Securing a shared future for wildlife and people

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Ian, Rhino keeper

Amala, the Greater One -Horned Rhinoceros arrived at Taronga Western Plains Zoo last year from Los Angeles.  She is a future breeding partner for Dora, our adult male Greater One-Horned Rhino.  Amala is only four years old and weighs approx 1200kgs. We will consider introducing this pair when Amala is a little older and approaching 1600kgs.  Amala has settled into her new home quite well and is becoming comfortable with her daily routine.

Greater One-Horned Rhinos are native to Northern India and Nepal, There are approximately 2500 left in the wild and conservation of this species in the wild is a priority.  I recently travelled to India’s Manas and Kaziranga National Parks to witness two conservation projects sponsored by the Taronga Conservation Society Australia.  To see these magnificent animals in the wild was amazing, I not only saw Rhinos, but many other animals such as Elephants, Water Buffalo and Wild Boar that benefit from conservation efforts in these National Parks.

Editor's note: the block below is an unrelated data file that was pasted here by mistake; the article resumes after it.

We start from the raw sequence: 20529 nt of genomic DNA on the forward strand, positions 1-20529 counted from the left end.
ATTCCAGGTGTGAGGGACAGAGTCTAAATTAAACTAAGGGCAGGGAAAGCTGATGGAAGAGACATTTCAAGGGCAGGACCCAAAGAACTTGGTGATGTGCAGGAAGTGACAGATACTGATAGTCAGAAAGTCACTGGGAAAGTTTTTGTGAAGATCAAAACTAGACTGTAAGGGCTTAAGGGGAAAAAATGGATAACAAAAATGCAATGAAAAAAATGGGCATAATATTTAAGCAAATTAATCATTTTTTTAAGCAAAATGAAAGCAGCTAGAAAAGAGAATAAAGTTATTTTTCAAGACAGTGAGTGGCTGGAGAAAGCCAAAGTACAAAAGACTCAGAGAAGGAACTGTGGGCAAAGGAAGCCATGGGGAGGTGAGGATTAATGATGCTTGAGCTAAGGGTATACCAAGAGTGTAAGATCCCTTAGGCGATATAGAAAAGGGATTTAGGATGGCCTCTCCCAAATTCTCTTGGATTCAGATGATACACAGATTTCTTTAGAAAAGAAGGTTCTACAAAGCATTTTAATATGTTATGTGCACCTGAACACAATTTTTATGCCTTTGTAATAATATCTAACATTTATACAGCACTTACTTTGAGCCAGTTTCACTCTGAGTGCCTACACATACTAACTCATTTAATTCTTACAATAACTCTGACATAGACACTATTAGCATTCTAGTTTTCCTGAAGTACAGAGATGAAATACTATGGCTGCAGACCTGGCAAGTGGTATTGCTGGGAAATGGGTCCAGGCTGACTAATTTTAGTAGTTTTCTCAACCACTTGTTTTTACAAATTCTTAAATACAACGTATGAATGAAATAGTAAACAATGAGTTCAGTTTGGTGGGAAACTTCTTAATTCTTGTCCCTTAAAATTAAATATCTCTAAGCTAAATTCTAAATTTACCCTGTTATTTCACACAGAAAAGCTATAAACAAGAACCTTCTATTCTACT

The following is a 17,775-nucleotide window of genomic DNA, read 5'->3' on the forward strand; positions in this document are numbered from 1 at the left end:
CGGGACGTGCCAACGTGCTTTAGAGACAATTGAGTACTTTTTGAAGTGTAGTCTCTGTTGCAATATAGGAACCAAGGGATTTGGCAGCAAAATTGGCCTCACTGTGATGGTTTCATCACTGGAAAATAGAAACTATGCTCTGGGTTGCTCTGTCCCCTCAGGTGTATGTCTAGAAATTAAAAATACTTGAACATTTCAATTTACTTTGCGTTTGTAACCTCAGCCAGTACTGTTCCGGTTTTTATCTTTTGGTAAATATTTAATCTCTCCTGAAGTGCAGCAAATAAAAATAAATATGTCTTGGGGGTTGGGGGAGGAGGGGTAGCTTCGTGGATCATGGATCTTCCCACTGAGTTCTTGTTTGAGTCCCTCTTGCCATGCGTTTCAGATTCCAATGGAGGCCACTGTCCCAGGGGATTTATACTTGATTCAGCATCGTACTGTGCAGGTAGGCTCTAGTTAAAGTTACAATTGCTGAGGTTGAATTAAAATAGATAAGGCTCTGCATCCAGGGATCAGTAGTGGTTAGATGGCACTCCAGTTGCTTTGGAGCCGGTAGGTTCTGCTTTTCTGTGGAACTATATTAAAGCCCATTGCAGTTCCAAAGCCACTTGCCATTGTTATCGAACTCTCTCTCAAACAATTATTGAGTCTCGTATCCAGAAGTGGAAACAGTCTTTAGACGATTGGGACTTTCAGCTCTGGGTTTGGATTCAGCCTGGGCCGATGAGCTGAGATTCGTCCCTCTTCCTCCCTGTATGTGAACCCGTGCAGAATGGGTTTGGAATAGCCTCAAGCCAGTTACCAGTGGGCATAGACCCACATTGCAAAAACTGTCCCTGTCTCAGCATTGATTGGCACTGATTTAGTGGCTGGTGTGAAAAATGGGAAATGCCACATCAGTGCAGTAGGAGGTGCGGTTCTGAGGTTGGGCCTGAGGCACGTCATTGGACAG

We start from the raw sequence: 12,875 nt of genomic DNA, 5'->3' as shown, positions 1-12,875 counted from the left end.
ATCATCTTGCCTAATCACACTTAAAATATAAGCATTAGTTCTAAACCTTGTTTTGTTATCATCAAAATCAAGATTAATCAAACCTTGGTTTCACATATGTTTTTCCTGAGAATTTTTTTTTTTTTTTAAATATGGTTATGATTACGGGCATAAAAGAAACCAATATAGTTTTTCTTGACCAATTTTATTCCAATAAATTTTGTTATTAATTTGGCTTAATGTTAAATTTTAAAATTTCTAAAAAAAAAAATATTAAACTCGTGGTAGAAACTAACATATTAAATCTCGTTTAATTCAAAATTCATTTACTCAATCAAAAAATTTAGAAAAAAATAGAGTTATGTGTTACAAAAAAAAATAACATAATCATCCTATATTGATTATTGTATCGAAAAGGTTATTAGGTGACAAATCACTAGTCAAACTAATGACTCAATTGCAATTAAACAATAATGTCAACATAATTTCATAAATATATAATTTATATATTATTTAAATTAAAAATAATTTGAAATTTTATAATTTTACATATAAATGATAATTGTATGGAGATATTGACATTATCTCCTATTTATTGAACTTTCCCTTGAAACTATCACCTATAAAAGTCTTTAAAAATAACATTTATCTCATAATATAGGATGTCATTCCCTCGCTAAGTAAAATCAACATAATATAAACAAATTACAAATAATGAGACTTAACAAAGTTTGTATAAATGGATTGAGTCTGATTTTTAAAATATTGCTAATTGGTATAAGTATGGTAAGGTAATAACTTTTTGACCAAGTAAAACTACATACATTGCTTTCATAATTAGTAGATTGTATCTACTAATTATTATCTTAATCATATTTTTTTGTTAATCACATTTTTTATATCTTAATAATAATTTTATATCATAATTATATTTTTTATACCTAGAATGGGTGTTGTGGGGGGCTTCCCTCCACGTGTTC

The Taronga Conservation Society Australia is working with its partners the International Rhino Foundation and the Asian Rhino Project to help secure wild rhino populations.

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